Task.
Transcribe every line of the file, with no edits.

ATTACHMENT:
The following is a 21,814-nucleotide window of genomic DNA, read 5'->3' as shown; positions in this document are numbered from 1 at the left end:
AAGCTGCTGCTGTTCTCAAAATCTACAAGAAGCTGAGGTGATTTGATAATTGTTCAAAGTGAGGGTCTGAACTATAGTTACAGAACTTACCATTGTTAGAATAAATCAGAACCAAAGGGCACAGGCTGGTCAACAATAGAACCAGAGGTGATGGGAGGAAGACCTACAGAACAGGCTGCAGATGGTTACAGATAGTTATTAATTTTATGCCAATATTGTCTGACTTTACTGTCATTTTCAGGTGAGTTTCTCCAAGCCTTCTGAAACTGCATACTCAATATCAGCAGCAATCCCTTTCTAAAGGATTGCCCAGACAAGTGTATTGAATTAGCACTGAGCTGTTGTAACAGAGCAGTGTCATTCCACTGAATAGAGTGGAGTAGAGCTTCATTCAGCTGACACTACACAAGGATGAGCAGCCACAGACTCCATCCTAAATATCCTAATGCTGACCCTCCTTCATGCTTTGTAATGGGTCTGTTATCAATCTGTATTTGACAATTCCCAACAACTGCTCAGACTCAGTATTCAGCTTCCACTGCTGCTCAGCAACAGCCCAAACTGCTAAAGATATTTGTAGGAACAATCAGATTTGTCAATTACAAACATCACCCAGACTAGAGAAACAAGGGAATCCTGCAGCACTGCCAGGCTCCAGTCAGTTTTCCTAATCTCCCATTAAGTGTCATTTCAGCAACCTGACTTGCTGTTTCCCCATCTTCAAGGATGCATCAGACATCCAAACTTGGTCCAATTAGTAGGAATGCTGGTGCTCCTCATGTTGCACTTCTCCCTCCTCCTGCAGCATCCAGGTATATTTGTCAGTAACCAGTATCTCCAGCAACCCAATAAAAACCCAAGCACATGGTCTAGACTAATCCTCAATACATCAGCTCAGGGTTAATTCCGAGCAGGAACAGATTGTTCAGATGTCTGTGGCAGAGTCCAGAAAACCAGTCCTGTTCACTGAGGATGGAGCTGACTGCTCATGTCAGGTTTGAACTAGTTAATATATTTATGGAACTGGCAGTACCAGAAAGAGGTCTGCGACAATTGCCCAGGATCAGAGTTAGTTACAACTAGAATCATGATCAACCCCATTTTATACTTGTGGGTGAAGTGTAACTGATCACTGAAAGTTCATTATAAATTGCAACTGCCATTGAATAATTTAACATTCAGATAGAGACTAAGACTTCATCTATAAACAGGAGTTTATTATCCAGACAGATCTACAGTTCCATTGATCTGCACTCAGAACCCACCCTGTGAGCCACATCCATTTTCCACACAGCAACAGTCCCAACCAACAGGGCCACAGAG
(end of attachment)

The following is a 21,814-nucleotide window of genomic DNA, read 5'->3' as shown; positions in this document are numbered from 1 at the left end:
AAGCTGCTGCTGTTCTCAAAATCTACAAGAAGCTGAGGTGATTTGATAATTGTTCAAAGTGAGGGTCTGAACTATAGTTACAGAACTTACCATTGTTAGAATAAATCAGAACCAAAGGGCACAGGCTGGTCAACAATAGAACCAGAGGTGATGGGAGGAAGACCTACAGAACAGGCTGCAGATGGTTACAGATAGTTATTAATTTTATGCCAATATTGTCTGACTTTACTGTCATTTTCAGGTGAGTTTCTCCAAGCCTTCTGAAACTGCATACTCAATATCAGCAGCAATCCCTTTCTAAAGGATTGCCCAGACAAGTGTATTGAATTAGCACTGAGCTGTTGTAACAGAGCAGTGTCATTCCACTGAATAGAGTGGAGTAGAGCTTCATTCAGCTGACACTACACAAGGATGAGCAGCCACAGACTCCATCCTAAATATCCTAATGCTGACCCTCCTTCATGCTTTGTAATGGGTCTGTTATCAATCTGTATTTGACAATTCCCAACAACTGCTCAGACTCAGTATTCAGCTTCCACTGCTGCTCAGCAACAGCCCAAACTGCTAAAGATATTTGTAGGAACAATCAGATTTGTCAATTACAAACATCACCCAGACTAGAGAAACAAGGGAATCCTGCAGCACTGCCAGGCTCCAGTCAGTTTTCCTAATCTCCCATTAAGTGTCATTTCAGCAACCTGACTTGCTGTTTCCCCATCTTCAAGGATGCATCAGACATCCAAACTTGGTCCAATTAGTAGGAATGCTGGTGCTCCTCATGTTGCACTTCTCCCTCCTCCTGCAGCATCCAGGTATATTTGTCAGTAACCAGTATCTCCAGCAACCCAATAAAAACCCAAGCACATGGTCTAGACTAATCCTCAATACATCAGCTCAGGGTTAATTCCGAGCAGGAACAGATTGTTCAGATGTCTGTGGCAGAGTCCAGAAAACCAGTCCTGTTCACTGAGGATGGAGCTGACTGCTCATGTCAGGTTTGAACTAGTTAATATATTTATGGAACTGGCAGTACCAGAAAGAGGTCTGCGACAATTGCCCAGGATCAGAGTTAGTTACAACTAGAATCATGATCAACCCCATTTTATACTTGTGGGTGAAGTGTAACTGATCACTGAAAGTTCATTATAAATTGCAACTGCCATTGAATAATTTAACATTCAGATAGAGACTAAGACTTCATCTATAAACAGGAGTTTATTATCCAGACAGATCTACAGTTCCATTGATCTGCACTCAGAACCCACCCTGTGAGCCACATCCATTTTCCACACAGCAACAGTCCCAACCAACAGGGCCACAGAG